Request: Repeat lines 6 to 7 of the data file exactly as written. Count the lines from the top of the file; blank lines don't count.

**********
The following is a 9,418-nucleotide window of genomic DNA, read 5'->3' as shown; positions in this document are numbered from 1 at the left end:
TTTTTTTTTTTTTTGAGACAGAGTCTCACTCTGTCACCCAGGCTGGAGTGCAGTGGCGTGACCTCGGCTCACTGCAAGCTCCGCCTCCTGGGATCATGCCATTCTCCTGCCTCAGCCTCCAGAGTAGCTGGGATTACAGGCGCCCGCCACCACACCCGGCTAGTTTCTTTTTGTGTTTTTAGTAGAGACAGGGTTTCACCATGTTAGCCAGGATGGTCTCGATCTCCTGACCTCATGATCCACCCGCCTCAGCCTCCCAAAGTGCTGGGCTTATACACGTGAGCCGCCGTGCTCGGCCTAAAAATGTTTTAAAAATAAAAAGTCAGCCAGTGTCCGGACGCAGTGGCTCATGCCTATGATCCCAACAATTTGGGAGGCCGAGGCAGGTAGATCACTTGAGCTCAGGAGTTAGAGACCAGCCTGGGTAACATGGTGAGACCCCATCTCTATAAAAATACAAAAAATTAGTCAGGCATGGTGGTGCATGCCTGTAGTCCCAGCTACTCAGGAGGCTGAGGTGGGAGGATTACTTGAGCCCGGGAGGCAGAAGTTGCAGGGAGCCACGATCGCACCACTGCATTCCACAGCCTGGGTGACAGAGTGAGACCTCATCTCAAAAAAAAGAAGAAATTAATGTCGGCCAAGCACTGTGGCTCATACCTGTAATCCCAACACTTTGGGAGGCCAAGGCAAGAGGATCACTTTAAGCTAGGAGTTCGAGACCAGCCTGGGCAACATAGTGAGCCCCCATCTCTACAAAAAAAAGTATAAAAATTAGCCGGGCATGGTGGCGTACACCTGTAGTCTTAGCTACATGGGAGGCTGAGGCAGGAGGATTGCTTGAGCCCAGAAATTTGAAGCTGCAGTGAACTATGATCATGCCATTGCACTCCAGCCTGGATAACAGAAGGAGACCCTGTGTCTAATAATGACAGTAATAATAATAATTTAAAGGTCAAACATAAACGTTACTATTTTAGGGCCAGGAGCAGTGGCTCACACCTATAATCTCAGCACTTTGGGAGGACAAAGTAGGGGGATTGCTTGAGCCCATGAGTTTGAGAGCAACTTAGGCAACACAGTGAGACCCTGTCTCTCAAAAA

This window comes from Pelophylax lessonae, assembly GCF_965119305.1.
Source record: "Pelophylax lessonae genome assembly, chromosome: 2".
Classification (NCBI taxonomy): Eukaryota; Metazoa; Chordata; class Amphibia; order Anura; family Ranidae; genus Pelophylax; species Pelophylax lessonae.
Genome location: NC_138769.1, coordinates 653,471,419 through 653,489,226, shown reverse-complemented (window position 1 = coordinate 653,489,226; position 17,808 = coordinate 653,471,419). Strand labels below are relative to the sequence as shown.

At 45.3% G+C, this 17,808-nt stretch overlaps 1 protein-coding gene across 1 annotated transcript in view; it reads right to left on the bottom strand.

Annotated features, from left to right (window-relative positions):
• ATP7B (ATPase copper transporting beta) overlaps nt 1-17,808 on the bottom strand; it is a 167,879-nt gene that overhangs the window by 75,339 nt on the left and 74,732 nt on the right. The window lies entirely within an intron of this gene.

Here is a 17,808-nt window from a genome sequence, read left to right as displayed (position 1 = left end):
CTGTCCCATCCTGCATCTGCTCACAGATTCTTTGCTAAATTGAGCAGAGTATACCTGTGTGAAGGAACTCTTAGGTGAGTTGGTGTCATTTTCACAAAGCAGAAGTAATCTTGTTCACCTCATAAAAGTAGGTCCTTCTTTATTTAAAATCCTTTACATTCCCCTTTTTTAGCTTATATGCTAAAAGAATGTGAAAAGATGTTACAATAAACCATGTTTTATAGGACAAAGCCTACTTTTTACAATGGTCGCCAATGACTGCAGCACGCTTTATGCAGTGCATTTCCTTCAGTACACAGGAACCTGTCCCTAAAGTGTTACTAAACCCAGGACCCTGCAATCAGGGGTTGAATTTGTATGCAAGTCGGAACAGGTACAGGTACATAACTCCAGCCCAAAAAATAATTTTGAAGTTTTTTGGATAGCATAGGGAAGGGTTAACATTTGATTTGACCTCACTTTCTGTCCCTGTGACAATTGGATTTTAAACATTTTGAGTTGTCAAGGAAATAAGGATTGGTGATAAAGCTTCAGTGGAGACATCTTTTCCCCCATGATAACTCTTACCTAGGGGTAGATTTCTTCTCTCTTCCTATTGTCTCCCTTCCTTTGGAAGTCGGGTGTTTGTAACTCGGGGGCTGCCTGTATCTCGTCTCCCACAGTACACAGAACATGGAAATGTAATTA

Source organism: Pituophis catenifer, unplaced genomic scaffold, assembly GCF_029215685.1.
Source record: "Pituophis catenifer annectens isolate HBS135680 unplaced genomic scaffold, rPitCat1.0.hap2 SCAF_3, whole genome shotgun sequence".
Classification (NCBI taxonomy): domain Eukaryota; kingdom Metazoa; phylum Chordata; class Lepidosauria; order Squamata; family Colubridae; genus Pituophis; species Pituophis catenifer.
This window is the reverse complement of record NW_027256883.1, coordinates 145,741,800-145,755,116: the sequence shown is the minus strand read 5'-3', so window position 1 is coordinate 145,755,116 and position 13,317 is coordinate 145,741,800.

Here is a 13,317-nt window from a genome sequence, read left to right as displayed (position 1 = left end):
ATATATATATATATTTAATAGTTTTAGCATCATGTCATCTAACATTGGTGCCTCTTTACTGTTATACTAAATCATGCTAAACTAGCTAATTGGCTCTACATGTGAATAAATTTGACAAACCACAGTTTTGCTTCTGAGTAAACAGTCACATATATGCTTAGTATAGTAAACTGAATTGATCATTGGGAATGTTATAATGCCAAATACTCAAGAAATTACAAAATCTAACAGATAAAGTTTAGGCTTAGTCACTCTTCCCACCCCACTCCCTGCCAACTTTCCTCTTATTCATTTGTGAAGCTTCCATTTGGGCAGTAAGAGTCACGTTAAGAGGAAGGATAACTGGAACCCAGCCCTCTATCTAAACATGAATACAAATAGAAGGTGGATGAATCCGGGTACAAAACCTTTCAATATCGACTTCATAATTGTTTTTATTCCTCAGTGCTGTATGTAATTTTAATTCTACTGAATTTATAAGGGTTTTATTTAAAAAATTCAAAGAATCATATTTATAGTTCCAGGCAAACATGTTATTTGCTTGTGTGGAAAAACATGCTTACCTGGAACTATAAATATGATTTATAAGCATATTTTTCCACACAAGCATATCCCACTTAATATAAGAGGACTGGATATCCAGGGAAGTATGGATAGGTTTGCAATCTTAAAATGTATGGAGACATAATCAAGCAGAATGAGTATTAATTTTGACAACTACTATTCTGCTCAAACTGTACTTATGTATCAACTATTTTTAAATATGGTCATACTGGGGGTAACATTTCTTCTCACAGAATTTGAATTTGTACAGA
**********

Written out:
Genome location: NC_138769.1, coordinates 653,471,419 through 653,489,226, shown reverse-complemented (window position 1 = coordinate 653,489,226; position 17,808 = coordinate 653,471,419). Strand labels below are relative to the sequence as shown.

At 45.3% G+C, this 17,808-nt stretch overlaps 1 protein-coding gene across 1 annotated transcript in view; it reads right to left on the bottom strand.